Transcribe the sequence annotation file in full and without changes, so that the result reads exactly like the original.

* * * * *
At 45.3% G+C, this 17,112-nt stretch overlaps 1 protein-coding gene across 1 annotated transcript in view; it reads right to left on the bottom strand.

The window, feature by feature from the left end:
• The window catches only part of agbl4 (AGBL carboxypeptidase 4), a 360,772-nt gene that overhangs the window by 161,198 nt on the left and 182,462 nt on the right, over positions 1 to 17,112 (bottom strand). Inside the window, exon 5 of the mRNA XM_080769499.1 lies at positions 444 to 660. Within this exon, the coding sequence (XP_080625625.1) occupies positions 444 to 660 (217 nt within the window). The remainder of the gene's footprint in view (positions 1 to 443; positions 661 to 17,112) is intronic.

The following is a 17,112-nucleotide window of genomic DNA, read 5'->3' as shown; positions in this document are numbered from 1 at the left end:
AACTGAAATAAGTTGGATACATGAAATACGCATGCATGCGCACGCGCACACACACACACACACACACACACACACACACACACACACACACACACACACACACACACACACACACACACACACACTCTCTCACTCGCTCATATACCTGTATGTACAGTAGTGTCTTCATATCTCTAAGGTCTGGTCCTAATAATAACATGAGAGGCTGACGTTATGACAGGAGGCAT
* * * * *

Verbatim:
At 45.3% G+C, this 17,112-nt stretch overlaps 1 protein-coding gene across 1 annotated transcript in view; it reads right to left on the bottom strand.

The window, feature by feature from the left end:
• The window catches only part of agbl4 (AGBL carboxypeptidase 4), a 360,772-nt gene that overhangs the window by 161,198 nt on the left and 182,462 nt on the right, over positions 1 to 17,112 (bottom strand). Inside the window, exon 5 of the mRNA XM_080769499.1 lies at positions 444 to 660. Within this exon, the coding sequence (XP_080625625.1) occupies positions 444 to 660 (217 nt within the window). The remainder of the gene's footprint in view (positions 1 to 443; positions 661 to 17,112) is intronic.

The following is a 17,112-nucleotide window of genomic DNA, read 5'->3' as shown; positions in this document are numbered from 1 at the left end:
AACTGAAATAAGTTGGATACATGAAATACGCATGCATGCGCACGCGCACACACACACACACACACACACACACACACACACACACACACACACACACACACACACACACACACACACACACACACTCTCTCACTCGCTCATATACCTGTATGTACAGTAGTGTCTTCATATCTCTAAGGTCTGGTCCTAATAATAACATGAGAGGCTGACGTTATGACAGGAGGCAT